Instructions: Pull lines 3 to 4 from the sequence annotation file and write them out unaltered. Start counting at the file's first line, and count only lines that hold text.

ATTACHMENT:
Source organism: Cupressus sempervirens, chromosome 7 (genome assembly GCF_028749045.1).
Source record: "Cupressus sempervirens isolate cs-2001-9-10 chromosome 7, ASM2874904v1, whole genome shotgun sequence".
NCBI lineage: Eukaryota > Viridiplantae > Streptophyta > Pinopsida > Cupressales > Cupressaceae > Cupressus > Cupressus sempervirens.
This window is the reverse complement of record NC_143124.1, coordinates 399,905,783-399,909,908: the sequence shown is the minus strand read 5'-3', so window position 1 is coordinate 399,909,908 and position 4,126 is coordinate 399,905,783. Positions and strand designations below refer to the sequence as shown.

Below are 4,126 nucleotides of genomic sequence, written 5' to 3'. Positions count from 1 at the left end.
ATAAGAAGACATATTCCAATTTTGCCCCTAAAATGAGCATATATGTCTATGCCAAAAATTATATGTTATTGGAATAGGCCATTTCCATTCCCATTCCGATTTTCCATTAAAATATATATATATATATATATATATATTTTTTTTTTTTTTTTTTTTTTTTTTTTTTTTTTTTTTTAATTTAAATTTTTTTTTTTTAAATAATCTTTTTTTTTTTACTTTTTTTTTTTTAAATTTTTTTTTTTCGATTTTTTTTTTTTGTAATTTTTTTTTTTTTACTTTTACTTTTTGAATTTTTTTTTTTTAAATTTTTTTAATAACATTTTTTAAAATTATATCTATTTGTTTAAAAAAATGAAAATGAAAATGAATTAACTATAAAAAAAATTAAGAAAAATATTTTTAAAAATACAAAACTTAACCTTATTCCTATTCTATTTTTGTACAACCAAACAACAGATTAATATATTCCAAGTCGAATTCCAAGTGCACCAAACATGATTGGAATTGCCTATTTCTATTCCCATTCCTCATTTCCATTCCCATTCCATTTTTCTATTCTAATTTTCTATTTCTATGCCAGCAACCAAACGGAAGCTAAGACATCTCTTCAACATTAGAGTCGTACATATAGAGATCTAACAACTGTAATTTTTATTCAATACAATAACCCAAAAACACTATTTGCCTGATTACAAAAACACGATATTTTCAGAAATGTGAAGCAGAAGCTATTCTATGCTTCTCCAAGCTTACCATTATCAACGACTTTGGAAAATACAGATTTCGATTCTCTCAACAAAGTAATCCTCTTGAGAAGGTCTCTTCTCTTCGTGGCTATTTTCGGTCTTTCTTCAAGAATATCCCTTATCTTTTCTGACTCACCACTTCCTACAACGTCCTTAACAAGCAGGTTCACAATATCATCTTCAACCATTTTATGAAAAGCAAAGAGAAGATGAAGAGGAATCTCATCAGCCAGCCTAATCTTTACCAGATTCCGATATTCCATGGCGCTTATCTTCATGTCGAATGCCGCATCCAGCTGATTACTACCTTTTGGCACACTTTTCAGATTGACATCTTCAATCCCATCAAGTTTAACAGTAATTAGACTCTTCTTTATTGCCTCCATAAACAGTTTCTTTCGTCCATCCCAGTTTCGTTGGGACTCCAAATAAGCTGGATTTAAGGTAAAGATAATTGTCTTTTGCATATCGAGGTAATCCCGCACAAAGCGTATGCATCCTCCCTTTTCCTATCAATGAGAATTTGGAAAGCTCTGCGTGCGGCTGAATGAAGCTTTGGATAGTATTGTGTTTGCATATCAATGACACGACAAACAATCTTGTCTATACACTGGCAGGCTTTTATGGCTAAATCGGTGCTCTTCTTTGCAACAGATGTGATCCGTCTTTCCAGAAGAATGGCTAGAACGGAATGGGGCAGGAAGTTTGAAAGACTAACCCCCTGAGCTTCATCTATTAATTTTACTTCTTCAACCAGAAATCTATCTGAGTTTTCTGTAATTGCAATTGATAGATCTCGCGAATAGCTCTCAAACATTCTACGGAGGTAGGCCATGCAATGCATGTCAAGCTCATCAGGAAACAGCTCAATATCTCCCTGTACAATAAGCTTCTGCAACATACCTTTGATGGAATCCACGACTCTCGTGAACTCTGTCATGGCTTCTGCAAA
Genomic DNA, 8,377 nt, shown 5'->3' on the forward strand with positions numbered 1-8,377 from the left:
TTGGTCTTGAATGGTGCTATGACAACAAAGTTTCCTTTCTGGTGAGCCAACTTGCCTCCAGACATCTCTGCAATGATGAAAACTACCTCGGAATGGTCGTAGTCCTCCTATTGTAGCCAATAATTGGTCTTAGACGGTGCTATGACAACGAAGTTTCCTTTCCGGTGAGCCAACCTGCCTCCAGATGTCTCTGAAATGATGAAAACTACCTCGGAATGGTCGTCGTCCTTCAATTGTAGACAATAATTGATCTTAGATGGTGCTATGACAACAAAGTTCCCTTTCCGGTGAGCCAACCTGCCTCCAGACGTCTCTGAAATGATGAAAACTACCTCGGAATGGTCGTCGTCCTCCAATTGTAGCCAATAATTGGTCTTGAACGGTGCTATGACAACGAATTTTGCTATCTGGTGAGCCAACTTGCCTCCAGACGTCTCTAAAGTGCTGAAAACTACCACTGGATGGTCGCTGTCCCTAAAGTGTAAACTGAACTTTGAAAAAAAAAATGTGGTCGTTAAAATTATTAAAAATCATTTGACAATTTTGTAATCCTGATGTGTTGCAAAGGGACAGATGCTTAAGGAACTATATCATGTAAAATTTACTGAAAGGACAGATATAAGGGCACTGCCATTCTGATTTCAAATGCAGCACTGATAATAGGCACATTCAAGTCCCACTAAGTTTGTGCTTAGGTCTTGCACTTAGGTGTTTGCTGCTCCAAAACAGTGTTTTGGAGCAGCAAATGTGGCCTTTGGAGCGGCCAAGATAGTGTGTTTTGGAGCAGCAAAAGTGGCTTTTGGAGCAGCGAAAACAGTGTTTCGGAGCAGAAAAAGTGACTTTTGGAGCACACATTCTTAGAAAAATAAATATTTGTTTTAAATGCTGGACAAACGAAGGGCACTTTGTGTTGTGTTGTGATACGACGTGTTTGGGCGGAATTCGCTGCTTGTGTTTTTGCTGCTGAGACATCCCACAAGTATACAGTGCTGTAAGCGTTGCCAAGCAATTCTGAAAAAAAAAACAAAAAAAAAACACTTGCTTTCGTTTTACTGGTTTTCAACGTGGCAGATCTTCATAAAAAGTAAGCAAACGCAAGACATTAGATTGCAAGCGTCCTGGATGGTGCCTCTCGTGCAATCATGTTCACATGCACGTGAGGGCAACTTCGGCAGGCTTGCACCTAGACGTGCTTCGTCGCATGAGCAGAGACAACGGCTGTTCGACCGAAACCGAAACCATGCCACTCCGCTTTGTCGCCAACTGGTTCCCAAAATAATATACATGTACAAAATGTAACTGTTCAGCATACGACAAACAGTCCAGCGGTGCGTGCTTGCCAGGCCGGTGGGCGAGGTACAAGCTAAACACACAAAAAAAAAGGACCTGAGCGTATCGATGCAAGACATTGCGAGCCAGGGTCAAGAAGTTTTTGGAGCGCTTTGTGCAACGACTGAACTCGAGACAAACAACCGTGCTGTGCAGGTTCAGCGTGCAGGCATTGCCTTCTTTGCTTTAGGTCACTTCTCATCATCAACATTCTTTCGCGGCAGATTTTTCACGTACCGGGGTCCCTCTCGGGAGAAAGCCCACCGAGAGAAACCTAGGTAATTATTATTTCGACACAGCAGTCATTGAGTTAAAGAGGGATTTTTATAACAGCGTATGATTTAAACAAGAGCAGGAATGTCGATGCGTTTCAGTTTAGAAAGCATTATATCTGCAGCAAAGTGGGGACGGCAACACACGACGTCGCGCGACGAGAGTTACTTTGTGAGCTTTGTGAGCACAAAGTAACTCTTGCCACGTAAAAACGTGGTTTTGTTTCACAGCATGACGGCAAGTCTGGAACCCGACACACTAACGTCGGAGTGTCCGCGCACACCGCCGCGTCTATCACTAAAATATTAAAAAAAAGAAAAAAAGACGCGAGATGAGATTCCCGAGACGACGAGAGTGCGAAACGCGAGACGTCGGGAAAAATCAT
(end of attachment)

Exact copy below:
NCBI lineage: Eukaryota > Viridiplantae > Streptophyta > Pinopsida > Cupressales > Cupressaceae > Cupressus > Cupressus sempervirens.
This window is the reverse complement of record NC_143124.1, coordinates 399,905,783-399,909,908: the sequence shown is the minus strand read 5'-3', so window position 1 is coordinate 399,909,908 and position 4,126 is coordinate 399,905,783. Positions and strand designations below refer to the sequence as shown.